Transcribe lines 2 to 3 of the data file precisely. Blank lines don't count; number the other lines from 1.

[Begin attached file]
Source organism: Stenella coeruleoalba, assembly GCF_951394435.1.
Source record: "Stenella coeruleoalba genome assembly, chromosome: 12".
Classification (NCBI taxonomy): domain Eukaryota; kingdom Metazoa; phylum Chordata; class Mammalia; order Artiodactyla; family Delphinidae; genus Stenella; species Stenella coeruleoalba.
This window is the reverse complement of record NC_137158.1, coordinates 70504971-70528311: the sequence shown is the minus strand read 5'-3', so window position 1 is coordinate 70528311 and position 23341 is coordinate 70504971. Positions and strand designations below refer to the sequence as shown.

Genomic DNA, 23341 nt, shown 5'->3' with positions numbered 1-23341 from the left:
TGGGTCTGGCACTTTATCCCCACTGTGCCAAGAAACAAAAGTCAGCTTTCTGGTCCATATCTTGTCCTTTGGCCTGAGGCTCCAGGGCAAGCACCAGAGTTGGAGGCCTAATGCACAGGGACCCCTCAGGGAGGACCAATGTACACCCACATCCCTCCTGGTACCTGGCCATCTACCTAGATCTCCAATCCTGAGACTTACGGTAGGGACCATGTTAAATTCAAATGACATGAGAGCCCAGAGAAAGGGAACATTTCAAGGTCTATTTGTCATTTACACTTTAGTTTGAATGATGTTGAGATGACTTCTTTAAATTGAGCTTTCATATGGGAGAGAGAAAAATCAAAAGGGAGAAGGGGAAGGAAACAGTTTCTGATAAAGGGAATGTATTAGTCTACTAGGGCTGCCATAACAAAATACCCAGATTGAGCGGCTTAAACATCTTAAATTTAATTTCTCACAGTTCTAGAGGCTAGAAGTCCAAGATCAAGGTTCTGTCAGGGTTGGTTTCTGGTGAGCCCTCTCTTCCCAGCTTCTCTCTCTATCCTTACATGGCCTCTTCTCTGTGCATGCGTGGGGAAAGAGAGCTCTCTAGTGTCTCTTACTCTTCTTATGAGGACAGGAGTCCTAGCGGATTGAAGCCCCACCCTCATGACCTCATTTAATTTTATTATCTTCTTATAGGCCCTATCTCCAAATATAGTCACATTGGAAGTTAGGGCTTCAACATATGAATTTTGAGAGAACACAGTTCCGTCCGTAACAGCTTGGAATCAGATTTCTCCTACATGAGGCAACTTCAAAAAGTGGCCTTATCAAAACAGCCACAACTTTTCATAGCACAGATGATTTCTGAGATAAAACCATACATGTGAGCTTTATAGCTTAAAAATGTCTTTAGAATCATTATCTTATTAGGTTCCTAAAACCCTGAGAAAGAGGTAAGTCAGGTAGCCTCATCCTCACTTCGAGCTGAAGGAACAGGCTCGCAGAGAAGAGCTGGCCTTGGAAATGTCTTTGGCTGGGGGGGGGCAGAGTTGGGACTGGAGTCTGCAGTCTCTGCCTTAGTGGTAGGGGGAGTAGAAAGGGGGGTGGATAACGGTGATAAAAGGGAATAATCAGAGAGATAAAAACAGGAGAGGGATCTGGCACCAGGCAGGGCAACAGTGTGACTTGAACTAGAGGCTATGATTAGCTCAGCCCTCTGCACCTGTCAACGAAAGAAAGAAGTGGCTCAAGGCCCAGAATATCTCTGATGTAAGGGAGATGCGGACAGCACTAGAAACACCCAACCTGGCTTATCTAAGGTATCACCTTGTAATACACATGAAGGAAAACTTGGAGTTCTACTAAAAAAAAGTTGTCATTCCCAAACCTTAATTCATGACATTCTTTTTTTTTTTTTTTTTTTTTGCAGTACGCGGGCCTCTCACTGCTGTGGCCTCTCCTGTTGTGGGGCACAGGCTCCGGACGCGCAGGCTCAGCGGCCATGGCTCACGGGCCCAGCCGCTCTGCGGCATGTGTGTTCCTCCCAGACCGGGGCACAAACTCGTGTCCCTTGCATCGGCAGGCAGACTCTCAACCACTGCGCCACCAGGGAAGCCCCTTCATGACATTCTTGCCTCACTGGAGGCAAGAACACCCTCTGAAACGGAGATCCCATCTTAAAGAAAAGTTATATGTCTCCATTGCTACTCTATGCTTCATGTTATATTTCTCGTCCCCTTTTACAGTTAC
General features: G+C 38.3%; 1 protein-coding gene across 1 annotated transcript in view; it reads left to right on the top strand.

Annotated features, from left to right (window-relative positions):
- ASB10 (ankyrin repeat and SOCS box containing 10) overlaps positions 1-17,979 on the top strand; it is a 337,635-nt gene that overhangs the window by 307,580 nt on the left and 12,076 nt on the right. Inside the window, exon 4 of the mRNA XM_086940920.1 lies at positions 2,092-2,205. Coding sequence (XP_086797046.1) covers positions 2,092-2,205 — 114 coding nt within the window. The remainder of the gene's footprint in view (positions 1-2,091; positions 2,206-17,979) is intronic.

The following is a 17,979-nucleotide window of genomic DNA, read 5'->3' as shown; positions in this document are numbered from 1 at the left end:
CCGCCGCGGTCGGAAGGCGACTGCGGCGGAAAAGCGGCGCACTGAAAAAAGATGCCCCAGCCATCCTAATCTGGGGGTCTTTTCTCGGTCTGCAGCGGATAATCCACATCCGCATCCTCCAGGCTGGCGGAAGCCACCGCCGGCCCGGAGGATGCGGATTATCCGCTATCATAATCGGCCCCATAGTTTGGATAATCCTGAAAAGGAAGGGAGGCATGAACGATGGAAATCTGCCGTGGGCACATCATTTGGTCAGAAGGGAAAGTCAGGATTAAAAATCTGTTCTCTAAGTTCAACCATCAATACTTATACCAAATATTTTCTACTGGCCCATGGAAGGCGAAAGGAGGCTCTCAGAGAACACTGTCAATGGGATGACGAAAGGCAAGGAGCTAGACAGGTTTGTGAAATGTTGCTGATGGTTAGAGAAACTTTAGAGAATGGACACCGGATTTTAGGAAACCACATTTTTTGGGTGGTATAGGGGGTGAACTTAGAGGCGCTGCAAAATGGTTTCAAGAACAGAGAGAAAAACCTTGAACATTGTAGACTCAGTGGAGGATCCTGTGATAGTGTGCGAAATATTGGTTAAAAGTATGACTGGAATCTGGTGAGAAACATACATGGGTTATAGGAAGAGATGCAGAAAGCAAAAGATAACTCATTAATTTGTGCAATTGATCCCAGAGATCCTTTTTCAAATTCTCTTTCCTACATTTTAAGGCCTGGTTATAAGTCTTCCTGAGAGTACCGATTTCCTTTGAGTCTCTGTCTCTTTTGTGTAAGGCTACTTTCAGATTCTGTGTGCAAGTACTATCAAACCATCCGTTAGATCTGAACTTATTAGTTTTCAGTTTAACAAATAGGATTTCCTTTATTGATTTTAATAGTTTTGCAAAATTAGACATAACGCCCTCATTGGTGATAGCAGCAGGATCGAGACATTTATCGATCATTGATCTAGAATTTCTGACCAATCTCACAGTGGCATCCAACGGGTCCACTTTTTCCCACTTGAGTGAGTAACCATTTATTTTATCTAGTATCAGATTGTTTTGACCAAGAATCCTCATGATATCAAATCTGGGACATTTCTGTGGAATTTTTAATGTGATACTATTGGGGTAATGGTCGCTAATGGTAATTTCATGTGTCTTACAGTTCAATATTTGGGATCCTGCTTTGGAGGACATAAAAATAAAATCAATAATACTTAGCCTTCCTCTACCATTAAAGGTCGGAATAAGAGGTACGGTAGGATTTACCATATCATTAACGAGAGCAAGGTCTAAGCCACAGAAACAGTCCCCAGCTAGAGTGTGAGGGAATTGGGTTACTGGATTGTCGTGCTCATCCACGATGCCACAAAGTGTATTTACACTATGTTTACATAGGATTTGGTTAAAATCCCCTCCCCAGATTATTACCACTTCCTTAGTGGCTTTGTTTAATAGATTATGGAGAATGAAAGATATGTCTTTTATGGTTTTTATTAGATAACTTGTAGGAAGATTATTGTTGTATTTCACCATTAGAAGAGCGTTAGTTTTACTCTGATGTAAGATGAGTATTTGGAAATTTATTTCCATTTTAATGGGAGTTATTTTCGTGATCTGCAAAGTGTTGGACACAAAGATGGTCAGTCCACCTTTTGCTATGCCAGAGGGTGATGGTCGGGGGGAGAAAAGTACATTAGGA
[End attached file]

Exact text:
Source record: "Stenella coeruleoalba genome assembly, chromosome: 12".
Classification (NCBI taxonomy): domain Eukaryota; kingdom Metazoa; phylum Chordata; class Mammalia; order Artiodactyla; family Delphinidae; genus Stenella; species Stenella coeruleoalba.